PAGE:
First publishedin Aggregates Business Europe
Sandvik's QJ340 jaw crusher is aimed at the recycling market
Acceptance of recycled aggregates is growing and the latest crushers and screens aimed at this market are offering higher productivity to meet demand
While virgin aggregate demand has fallen in most countries across Europe as the recession impacts on construction markets, the call for recycled materials has remained good. This is being driven by a combination of an increased acceptance of secondary aggregates as high quality products and the current need in the market to get best value and work sustainably.
"It is one of the few equipment markets that is not suffering from the downturn," said Sandvik
Mobile Crushing and Screens global product line manager John Nethery. "Recycled aggregates are more accepted now and the recycling and washing markets are growing as a result."
Recycling projects are generally undertaken by contractors but as many contractors want to be able to work in both primary and secondary aggregates markets, they need dual purpose equipment.
"Some of the big quarry operators have a block on capital expenditure and are turning to contractors more and more to help meet demand," said Kleemann
general manager mineral technologies division David Norris. "There is a general nervousness of awarding long term contracts and many quarries and recycling sites are working from month to month. Contractors using recycling-sized machines, which are easily transportable, are well positioned to pick up both kinds of work." Transportation "Versatility is the key for recycling machines - machines at around 45tonnes are easily moved but once you get into the larger capacity machines with operating weights of around 65tonnes, you need a low loader to transport them, which becomes more difficult and costly," continued Norris.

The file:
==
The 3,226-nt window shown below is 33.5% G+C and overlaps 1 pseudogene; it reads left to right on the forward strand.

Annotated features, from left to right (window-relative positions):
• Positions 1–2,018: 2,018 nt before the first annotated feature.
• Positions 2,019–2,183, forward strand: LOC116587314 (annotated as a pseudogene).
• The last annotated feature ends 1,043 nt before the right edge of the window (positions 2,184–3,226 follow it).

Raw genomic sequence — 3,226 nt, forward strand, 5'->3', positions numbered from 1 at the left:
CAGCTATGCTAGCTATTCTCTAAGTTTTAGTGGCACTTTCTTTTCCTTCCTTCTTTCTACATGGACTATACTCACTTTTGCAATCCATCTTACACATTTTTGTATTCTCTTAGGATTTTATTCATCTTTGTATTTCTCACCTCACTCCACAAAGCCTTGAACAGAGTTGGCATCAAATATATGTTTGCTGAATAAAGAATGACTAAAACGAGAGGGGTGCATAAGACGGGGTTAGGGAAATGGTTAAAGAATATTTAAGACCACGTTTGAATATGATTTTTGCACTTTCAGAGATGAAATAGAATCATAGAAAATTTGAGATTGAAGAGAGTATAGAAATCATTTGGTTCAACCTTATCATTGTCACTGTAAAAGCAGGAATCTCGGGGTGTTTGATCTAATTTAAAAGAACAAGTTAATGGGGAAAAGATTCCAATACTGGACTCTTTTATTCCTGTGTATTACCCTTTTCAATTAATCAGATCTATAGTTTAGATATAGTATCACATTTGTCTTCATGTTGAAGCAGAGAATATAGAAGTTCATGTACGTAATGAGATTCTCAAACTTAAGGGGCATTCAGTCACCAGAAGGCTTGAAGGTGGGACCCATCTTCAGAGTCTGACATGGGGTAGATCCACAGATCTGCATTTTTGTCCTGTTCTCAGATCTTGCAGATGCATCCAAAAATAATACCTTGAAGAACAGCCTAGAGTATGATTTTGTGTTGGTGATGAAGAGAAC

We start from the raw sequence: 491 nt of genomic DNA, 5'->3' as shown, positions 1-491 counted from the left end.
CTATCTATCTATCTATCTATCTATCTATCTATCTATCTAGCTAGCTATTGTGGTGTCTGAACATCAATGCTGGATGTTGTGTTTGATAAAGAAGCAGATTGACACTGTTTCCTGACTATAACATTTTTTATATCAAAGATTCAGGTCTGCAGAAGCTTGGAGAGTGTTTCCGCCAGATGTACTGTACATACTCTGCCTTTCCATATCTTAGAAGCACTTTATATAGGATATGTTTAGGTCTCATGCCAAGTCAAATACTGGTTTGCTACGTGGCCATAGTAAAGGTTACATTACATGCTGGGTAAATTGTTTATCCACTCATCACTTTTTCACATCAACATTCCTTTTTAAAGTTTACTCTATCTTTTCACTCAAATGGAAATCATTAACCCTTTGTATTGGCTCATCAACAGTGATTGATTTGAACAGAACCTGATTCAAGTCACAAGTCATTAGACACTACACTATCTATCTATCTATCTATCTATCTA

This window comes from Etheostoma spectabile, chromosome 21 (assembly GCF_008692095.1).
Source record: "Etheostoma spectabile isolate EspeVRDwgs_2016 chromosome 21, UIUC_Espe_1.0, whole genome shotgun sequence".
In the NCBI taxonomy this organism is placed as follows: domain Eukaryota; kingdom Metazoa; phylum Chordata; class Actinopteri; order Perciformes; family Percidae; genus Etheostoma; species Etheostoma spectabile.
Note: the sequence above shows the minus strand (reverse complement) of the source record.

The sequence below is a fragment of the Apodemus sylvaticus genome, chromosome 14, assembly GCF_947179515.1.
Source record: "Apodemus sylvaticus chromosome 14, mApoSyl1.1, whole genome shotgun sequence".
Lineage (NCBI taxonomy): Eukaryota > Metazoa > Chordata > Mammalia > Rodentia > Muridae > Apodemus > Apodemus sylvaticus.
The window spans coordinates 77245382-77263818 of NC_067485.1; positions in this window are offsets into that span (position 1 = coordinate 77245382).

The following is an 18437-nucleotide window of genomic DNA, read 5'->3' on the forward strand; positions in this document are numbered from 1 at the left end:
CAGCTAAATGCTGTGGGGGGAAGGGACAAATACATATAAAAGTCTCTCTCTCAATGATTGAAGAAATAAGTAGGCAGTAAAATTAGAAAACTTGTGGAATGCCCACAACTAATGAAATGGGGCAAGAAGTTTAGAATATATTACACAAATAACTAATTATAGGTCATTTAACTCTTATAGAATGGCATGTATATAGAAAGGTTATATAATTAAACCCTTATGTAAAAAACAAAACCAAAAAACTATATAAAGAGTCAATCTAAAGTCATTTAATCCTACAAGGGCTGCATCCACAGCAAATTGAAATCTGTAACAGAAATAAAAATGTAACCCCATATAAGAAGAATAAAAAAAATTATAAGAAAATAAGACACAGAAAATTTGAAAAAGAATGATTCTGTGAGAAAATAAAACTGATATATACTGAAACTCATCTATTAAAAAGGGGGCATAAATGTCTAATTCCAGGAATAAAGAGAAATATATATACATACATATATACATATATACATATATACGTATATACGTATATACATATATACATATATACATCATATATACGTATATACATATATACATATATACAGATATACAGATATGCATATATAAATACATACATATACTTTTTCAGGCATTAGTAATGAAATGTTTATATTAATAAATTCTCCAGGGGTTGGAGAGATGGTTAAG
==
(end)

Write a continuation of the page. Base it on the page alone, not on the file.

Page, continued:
"With recycling machines it will always be a case of balancing production with transport weight." While the size of recycling machines is unlikely to increase, addition of new features is also helping to boost productivity.
"One of the latest developments on our machines is the vibrating pre-screen that helps to remove fine material before crushing so you are only placing the material into the hopper that actually needs to be crushed," said Norris. "This has benefits for both quarry operations and recycling." Nethery also believes that screening developments are benefitting the recycling market. "One of the main developments for the recycling market is scalping screens, but these also have quarry applications such as screening at the face or processing overburden," he said. "The screening media used for recycling applications has also been developed to be more aggressive than quarry screens. The media used generally features punched plates, tines or grizzlies." Recirculating conveyors is another development that is benefiting recycling customers as well as quarry users - it gives operators the ability to return oversize material to the crusher with one machine. "These conveyors allow contractors to produce 0-40mm material from just one impactor," said Nethery.
Another feature that is becoming more frequently specified is overband magnets to remove rebar, not just to prevent this entering the crushing chamber, but also to separate the waste and create a potential additional revenue stream.
According to Nethery, while recycling jobs are generally smaller than quarry contracts, the material handled is much rougher and places more demands on machine durability. He said that future machine developments are likely to further improve reliability. "The next generation of machines is likely to be smaller but still offer the same productivity to ease transportation," he said. "But there are more improvements and fine tuning of the technology to come."